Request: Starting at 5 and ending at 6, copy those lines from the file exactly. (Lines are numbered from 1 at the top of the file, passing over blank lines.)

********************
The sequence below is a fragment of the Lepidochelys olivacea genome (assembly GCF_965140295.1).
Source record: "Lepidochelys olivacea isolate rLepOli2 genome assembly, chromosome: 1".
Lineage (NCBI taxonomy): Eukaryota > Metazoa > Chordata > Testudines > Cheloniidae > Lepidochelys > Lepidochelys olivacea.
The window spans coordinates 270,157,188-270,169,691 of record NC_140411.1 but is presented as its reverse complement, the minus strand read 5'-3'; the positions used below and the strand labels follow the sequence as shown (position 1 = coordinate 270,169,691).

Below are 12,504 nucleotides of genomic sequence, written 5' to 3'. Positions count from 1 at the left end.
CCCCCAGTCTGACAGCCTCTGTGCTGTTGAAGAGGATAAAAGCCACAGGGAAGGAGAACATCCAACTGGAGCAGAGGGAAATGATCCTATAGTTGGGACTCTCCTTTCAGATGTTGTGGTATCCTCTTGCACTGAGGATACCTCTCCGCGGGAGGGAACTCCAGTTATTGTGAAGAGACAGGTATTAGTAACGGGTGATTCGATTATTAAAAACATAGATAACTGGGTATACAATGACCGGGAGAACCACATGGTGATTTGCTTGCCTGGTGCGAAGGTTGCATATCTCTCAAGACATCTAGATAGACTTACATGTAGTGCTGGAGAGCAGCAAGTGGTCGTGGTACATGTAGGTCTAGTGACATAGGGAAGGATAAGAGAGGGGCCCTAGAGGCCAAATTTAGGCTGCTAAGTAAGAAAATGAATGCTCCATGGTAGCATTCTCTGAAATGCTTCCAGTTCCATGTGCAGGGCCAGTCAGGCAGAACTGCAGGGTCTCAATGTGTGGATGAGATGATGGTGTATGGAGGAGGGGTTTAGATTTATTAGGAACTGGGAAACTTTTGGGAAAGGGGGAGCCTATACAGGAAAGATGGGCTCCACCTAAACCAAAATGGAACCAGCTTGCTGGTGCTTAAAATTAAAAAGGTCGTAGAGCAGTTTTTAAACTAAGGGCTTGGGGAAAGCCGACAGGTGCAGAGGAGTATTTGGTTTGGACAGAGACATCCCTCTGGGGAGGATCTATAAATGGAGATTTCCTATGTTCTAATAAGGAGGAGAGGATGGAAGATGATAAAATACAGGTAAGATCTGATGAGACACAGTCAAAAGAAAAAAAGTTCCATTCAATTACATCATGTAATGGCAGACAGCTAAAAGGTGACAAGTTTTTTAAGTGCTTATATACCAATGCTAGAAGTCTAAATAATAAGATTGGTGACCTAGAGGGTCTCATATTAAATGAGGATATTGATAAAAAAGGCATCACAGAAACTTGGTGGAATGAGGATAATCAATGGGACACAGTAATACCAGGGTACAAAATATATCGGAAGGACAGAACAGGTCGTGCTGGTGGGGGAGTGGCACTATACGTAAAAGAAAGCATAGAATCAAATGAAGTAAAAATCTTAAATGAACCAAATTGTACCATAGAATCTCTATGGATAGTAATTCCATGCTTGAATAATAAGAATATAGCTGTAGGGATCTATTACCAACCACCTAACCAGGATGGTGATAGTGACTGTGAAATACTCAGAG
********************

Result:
Below are 12,504 nucleotides of genomic sequence, written 5' to 3'. Positions count from 1 at the left end.
CCCCCAGTCTGACAGCCTCTGTGCTGTTGAAGAGGATAAAAGCCACAGGGAAGGAGAACATCCAACTGGAGCAGAGGGAAATGATCCTATAGTTGGGACTCTCCTTTCAGATGTTGTGGTATCCTCTTGCACTGAGGATACCTCTCCGCGGGAGGGAACTCCAGTTATTGTGAAGAGACAGGTATTAGTAACGGGTGATTCGATTATTAAAAACATAGATAACTGGGTATACAATGACCGGGAGAACCACATGGTGATTTGCTTGCCTGGTGCGAAGGTTGCATATCTCTCAAGACATCTAGATAGACTTACATGTAGTGCTGGAGAGCAGCAAGTGGTCGTGGTACATGTAGGTCTAGTGACATAGGGAAGGATAAGAGAGGGGCCCTAGAGGCCAAATTTAGGCTGCTAAGTAAGAAAATGAATGCTCCATGGTAGCATTCTCTGAAATGCTTCCAGTTCCATGTGCAGGGCCAGTCAGGCAGAACTGCAGGGTCTCAATGTGTGGATGAGATGATGGTGTATGGAGGAGGGGTTTAGATTTATTAGGAACTGGGAAACTTTTGGGAAAGGGGGAGCCTATACAGGAAAGATGGGCTCCACCTAAACCAAAATGGAACCAGCTTGCTGGTGCTTAAAATTAAAAAGGTCGTAGAGCAGTTTTTAAACTAAGGGCTTGGGGAAAGCCGACAGGTGCAGAGGAGTATTTGGTTTGGACAGAGACATCCCTCTGGGGAGGATCTATAAATGGAGATTTCCTATGTTCTAATAAGGAGGAGAGGATGGAAGATGATAAAATACAGGTAAGATCTGATGAGACACAGTCAAAAGAAAAAAAGTTCCATTCAATTACATCATGTAATGGCAGACAGCTAAAAGGTGACAAGTTTTTTAAGTGCTTATATACCAATGCTAGAAGTCTAAATAATAAGATTGGTGACCTAGAGGGTCTCATATTAAATGAGGATATTGATAAAAAAGGCATCACAGAAACTTGGTGGAATGAGGATAATCAATGGGACACAGTAATACCAGGGTACAAAATATATCGGAAGGACAGAACAGGTCGTGCTGGTGGGGGAGTGGCACTATACGTAAAAGAAAGCATAGAATCAAATGAAGTAAAAATCTTAAATGAACCAAATTGTACCATAGAATCTCTATGGATAGTAATTCCATGCTTGAATAATAAGAATATAGCTGTAGGGATCTATTACCAACCACCTAACCAGGATGGTGATAGTGACTGTGAAATACTCAGAG